A New Hegemonic Hope: Daemonic Agency in the Techno-Thriller Novels of Daniel Suarez

Christian Giguère

Abstract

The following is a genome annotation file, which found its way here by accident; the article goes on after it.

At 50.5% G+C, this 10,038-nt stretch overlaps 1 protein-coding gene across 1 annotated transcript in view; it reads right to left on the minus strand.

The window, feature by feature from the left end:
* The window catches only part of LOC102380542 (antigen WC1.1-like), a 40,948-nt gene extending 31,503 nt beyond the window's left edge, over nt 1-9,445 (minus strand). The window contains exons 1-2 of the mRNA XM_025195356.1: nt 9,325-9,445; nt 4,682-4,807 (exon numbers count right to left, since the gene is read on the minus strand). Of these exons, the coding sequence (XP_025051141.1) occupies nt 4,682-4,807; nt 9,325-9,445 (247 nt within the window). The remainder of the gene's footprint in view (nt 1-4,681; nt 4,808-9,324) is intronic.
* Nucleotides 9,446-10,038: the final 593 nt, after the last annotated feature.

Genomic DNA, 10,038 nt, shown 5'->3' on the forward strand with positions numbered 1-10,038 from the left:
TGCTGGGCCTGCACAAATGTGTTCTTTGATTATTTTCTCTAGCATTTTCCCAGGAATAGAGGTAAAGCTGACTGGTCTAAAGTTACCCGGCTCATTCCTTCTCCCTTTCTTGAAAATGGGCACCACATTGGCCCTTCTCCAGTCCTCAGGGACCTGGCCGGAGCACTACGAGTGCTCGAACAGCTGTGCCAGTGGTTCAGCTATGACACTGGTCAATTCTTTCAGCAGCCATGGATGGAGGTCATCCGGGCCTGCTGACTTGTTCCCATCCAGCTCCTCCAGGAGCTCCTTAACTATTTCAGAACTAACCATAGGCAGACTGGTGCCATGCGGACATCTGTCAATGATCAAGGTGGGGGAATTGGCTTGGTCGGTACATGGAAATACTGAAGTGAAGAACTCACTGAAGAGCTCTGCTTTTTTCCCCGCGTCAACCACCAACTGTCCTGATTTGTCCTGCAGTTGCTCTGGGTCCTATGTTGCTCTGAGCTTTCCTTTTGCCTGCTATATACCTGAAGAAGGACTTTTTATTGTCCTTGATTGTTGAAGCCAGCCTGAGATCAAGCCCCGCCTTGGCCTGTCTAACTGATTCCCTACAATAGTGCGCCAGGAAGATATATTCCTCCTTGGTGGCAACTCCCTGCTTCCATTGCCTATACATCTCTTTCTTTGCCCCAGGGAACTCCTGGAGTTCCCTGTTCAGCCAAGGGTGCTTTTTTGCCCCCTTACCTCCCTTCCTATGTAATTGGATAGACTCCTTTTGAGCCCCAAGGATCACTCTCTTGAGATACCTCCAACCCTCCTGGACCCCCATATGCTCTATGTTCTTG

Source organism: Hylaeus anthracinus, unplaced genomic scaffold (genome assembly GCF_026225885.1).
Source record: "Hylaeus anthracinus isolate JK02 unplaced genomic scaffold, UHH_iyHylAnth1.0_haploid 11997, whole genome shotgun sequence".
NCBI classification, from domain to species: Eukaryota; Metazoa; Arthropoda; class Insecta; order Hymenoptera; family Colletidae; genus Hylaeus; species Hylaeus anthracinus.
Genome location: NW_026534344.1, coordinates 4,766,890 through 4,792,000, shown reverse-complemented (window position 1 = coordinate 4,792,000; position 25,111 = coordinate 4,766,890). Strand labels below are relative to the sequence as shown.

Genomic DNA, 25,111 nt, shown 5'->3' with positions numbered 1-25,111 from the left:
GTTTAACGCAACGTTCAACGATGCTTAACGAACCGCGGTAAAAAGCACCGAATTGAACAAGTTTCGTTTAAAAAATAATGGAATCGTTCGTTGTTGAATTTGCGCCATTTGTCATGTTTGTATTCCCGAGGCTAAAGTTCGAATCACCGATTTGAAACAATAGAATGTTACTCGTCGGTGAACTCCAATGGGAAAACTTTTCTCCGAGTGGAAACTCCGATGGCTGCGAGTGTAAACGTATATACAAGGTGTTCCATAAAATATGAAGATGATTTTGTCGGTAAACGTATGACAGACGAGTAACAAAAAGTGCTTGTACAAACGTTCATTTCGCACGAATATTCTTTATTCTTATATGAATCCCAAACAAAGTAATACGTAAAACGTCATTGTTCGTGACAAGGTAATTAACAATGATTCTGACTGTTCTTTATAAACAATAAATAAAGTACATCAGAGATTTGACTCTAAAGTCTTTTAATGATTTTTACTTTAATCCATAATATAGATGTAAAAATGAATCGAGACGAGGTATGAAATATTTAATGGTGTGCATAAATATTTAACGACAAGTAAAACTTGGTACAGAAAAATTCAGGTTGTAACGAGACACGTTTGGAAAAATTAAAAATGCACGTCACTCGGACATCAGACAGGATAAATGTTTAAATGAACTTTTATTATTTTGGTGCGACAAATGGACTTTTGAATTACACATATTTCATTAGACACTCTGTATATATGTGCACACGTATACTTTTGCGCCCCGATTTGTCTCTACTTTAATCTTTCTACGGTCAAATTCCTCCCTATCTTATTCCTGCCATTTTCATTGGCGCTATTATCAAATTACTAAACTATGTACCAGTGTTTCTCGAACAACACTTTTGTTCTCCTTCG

The article reflects on how contemporary science fiction has initiated a paradigmatic shift in the conceptualization of hegemonic force. Focussing on the figure of the Daemon depicted in two recent techno-thriller novels – Daemon (2009) et Freedom (2010) by American author Daniel Suarez – I show how the pervasive conceptions surrounding the agency of modern technology that we find in the late writings of Martin Heidegger are confronted in twenty-first century narratives that question the way we conceptualize the hegemonic directing of human consciousness by re-examining the figures of Ancient Greco-Roman thought. In the article, I pay particular attention to how what I call the “daemonic mobility” of human thought that we find in the writings of the Neo-Platonist Apuleius is eliminated by Augustine in his devising (in City of God and his other writings) of a permanent locus of existential consciousness, and how this contributes to Heidegger’s understanding of the essence of technology as the “coming to presence of art”. By re-investing the figure of the daemon and the mobility of human thought, Suarez narratives allow us to renew our understanding of the nature of this poeisis.


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